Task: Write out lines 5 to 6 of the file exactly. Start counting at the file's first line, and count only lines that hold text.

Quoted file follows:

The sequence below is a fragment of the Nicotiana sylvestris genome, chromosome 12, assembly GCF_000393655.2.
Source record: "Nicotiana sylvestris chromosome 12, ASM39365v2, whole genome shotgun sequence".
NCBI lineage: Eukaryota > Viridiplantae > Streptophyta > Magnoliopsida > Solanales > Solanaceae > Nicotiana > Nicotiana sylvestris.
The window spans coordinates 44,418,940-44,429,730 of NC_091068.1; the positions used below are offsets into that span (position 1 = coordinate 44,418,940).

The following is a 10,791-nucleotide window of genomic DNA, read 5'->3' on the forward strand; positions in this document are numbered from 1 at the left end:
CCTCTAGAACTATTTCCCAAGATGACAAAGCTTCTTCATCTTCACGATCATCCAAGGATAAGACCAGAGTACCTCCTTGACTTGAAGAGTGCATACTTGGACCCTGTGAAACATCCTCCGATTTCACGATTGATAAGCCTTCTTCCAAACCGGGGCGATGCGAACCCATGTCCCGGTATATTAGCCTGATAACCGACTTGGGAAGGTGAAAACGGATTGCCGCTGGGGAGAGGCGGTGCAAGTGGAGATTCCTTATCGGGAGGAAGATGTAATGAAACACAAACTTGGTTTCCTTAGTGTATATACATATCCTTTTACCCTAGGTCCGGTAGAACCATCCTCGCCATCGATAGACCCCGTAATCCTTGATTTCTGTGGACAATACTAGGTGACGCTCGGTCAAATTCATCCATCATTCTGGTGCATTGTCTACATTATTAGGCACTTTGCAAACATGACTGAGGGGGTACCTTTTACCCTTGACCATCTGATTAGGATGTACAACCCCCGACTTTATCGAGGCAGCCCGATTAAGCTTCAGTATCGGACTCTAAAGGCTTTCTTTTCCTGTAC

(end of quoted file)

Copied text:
The following is a 10,791-nucleotide window of genomic DNA, read 5'->3' on the forward strand; positions in this document are numbered from 1 at the left end:
CCTCTAGAACTATTTCCCAAGATGACAAAGCTTCTTCATCTTCACGATCATCCAAGGATAAGACCAGAGTACCTCCTTGACTTGAAGAGTGCATACTTGGACCCTGTGAAACATCCTCCGATTTCACGATTGATAAGCCTTCTTCCAAACCGGGGCGATGCGAACCCATGTCCCGGTATATTAGCCTGATAACCGACTTGGGAAGGTGAAAACGGATTGCCGCTGGGGAGAGGCGGTGCAAGTGGAGATTCCTTATCGGGAGGAAGATGTAATGAAACACAAACTTGGTTTCCTTAGTGTATATACATATCCTTTTACCCTAGGTCCGGTAGAACCATCCTCGCCATCGATAGACCCCGTAATCCTTGATTTCTGTGGACAATACTAGGTGACGCTCGGTCAAATTCATCCATCATTCTGGTGCATTGTCTACATTATTAGGCACTTTGCAAACATGACTGAGGGGGTACCTTTTACCCTTGACCATCTGATTAGGATGTACAACCCCCGACTTTATCGAGGCAGCCCGATTAAGCTTCAGTATCGGACTCTAAAGGCTTTCTTTTCCTGTAC